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International Transactions in Remittances: Guide for Balance of Payments Statistics Compilers and Users

Neil Fantom's picture

As part of the effort to improve estimates of remittance flows within the framework of Balance of Payments statistics, the IMF's Statistics Department, together with the "Luxembourg Group," has completed a draft of the new International Transactions in Remittances: Guide for Compilers and Users (RCG). The chapters and appendices are presented at the IMF's website.

Comments on the draft RCG, with particular reference to content, clarity, and detail, are welcome and should be sent using the form provided on the IMF website by October 24, 2008. Notes for reviewers are also provided on the website. A revised version of the RCG is expected to be posted on the website by the end of the year.


Submitted by Mohamed Sidie Sheriff on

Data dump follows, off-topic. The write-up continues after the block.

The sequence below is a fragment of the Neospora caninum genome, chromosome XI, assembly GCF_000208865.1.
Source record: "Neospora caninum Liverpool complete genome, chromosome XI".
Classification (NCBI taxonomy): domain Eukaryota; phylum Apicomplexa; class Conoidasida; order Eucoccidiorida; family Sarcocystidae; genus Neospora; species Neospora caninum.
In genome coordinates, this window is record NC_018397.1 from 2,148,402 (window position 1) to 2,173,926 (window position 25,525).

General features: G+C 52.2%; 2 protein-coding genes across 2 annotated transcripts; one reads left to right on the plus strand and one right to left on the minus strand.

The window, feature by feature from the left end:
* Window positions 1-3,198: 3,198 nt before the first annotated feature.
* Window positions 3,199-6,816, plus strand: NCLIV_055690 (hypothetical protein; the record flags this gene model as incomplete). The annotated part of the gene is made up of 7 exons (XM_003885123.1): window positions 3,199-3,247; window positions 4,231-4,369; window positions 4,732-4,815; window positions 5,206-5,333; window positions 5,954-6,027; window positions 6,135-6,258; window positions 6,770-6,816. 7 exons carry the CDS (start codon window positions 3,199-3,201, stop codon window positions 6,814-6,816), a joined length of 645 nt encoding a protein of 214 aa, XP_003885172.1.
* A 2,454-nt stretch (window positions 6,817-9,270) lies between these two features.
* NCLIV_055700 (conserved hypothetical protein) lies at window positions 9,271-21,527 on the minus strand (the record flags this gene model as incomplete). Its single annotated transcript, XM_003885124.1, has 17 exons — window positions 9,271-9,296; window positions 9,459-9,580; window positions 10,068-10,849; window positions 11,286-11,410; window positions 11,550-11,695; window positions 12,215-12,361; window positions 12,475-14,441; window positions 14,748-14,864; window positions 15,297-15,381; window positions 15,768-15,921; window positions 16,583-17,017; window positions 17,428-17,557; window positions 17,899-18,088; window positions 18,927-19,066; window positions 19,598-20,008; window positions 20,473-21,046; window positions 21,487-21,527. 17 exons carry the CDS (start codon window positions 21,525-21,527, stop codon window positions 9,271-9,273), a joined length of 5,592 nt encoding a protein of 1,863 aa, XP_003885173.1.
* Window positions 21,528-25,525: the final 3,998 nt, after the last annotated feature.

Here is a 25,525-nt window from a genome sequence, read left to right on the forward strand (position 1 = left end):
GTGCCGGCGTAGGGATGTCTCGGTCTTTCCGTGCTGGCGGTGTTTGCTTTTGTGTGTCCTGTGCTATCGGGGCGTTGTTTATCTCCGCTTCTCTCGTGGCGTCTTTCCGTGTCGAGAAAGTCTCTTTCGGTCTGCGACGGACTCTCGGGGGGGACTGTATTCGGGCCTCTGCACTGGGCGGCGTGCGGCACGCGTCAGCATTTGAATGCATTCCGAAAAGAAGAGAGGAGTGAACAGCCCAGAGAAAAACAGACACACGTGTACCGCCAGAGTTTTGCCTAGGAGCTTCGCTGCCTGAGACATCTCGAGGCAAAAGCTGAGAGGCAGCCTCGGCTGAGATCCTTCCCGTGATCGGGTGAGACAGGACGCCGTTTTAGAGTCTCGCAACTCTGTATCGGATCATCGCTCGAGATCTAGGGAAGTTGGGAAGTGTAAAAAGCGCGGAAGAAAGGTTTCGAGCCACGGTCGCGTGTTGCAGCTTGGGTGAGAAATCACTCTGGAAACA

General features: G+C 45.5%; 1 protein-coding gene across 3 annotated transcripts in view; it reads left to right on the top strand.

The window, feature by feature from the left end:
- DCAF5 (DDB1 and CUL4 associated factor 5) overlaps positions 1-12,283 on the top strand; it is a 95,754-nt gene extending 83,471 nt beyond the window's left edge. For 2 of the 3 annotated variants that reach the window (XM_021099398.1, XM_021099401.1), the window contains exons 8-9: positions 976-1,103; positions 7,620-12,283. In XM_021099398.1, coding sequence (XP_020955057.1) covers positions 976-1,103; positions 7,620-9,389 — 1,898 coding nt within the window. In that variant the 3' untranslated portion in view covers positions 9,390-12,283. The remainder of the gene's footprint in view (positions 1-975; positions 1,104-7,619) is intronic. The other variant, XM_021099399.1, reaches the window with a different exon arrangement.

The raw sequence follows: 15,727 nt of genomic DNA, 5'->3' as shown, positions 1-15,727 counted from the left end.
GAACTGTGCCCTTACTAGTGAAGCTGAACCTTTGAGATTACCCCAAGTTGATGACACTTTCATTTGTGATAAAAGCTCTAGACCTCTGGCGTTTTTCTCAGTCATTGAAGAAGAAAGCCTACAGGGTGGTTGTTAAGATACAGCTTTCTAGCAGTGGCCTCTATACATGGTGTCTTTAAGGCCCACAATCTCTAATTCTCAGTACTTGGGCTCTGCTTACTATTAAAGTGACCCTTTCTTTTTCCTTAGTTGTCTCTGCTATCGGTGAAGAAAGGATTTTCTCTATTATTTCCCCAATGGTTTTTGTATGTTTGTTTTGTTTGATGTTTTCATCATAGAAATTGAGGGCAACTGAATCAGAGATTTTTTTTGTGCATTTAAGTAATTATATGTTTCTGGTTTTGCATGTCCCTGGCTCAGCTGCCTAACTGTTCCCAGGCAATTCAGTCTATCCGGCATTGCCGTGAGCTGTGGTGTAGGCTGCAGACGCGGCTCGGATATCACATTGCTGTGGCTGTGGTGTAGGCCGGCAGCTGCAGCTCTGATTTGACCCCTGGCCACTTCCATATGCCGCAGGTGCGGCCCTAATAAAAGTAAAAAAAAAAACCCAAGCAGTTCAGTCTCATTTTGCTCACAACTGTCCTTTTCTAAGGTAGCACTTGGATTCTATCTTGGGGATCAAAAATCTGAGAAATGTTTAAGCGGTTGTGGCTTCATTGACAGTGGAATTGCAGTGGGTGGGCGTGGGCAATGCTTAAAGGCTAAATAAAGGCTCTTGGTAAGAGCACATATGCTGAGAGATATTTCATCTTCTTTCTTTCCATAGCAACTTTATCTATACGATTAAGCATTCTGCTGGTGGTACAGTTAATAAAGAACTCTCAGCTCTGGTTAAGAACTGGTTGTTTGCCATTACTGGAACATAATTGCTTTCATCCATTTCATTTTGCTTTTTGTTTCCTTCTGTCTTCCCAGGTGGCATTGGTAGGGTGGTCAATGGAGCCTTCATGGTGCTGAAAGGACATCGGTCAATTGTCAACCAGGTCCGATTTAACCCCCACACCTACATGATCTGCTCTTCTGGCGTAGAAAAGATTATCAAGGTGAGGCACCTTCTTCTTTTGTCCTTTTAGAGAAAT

When there is any talk of remittance these days, it is mostly about how diasporans in rich western countries send monies back home through established money transfer banks or bureaus to their less fortunate loved ones typically in Africa, Asia, Mexico and South America, more for subsistence than for business purposes. On the other hand, there is a form of remittance which takes place often and again within an African country, mostly from the better-offs in the cities to their worse-off relatives in remote impoverished villages. In certain cases, it is done in an ingenious way to substitute for the absence of money transfer facilities where the recipient villages are often so secluded and unreachable by road that it becomes extremely difficult, costly and even risky to entrust travelers with the meager sums meant, for instance, to save an ageing relative from illness or to prevent a child from dropping out of school in the village. In the small West African country of Sierra Leone which has been consistently kept around the bottom of the world’s list of human development performers over the last two decades, both the money remitters in the cities and remittance receivers in the villages belong to the same impoverish class with more or less slight earning edges of the former over the latter. Indeed, it is difficult to explain how city dwellers who can hardly survive on what they acquire can still share their pittances with their people in the villages. Moreover, there are villages and towns that are so cut-off from the rest of Sierra Leone in terms of road access and flow of goods, people and services that their situations pose a special challenge for remittance. The Sherbro Island, which includes the township of Bonthe and its surrounding river side villages, is probably the first of places to think of when talking of disconnected communities in Sierra Leone. Some would argue that this island has been naturally disadvantaged by location on the map of Sierra Leone as a stand-alone territory isolated by water. Others would argue that such a placement should have given Bonthe an added advantage, given that archipelagoes like the Philippines and Indonesia which contend with thousands of islands continue to attract world class tourism; a situation which has by all indications contributed immensely to the economic growth and human development of those two Asian countries. Unlike the cases of Indonesia and the Philippines, Sierra Leone’s lone Sherbro Island with its headquarter town of Bonthe tells a different story. Instead of burgeoning with people, businesses and tourists as was the case in the 60s and 70s, the Sherbro Island has over the years bided farewell to a lot of its own indigenes as well as migrant fortune seekers who once made Bonthe a socially and economically vibrant place to reside. Indeed, Bonthe has experienced enormous depletion of social and economic capital. Infrastructure, facilities and services have so rapidly atrophied over the years that Bonthe is now fastly becoming desolate, unless something is done about it fast. With the end of Sierra Leone’s war four years ago, Bonthe is one of the slowest places in the country recovering from infrastructural, business and demographic loss. Presently, fishing, coconut oil extraction, rice and cassava cultivation as well as piassava processing are among the key economic occupations of the Islanders. Bonthe also has a nice resort hotel, a number of schools and a college as well as a hospital which provide limited employment for the few skilled indigenes. Among the bulk of the hundreds of unskilled youth in Bonthe town, there are few operators of a pay-phone facility which connects to the network of a cell phone company called Zain that not too long ago carried the former brand name Celtel across the African continent. Every one’s guess is that pay phones in remote rural communities – such as the ones in Bonthe - are used solely to facilitate communication with people in other parts of the country and beyond. In the case of Bonthe, the guess would be that the ageing and very young vulnerable people in that remote community would be opportuned by the availability of a communication network such as Zain to always nag their relatives in the cities and abroad to remit their periodic subsistence allowances back home. What many might not guess is how the same Zain is being used in an innovative way as the money transfer mechanism to facilitate the remittance process itself. Joshua Sondie who currently resides in Freetown, Sierra Leone’s capital city, hails from Bonthe. He makes his living through a casual employment as an occasional sales representative of a business enterprise in Freetown. Whenever Joshua is fortunate to earn more, he remits at least the local currency equivalent of US$20 back home as subsistence allowance to his ageing mother and to keep his sister’s son in school. “How do you usually send the money”, I asked Joshua out of curiosity, given that Bonthe is so difficult to reach and there are hardly trust-worthy travelers who can safely carry and deliver the money to his mother. “All I do is to purchase US$20 worth of Zain cell phone scratch cards”, Joshua explained, “…and I then use my cell phone bearing the Zain SIM card or chip to call one of the pay phone operators back home in Bonthe. I tell the operator that I’m sending US$20 worth of top-up card units into the operator’s phone along with 2 extra dollars worth of units as the agreed 10% remittance charges. The operator receives the units and disburses in cash the local currency equivalent of US$20 to my mother. After the transaction, my mother uses the operators phone to call me and confirm receipt of the money. It is as simple as that”, said Joshua. “In the absence of formal banks and bureaus, the cell phone operators in Bonthe have now assumed the role of money transferers”, Joshua continues. This is in short how a remote community in Sierra Leone benefits from remittances. When the former World Bank Country Manager, James Sackey, and myself joined colleagues at ENCISS – an agency responsible for facilitating citizen-state engagement – to visit Bonthe in November 2006 for a development dialogue event, the pay phone business was going on hand-in-hand with money transfer. But it was not until recently, in September 2008, that I learnt about this wonderful innovation. Now that IFC has been established in the country, with the Sierra Leone Business Forum operating in full gear, I am just wondering as to how this story would be of interest to them.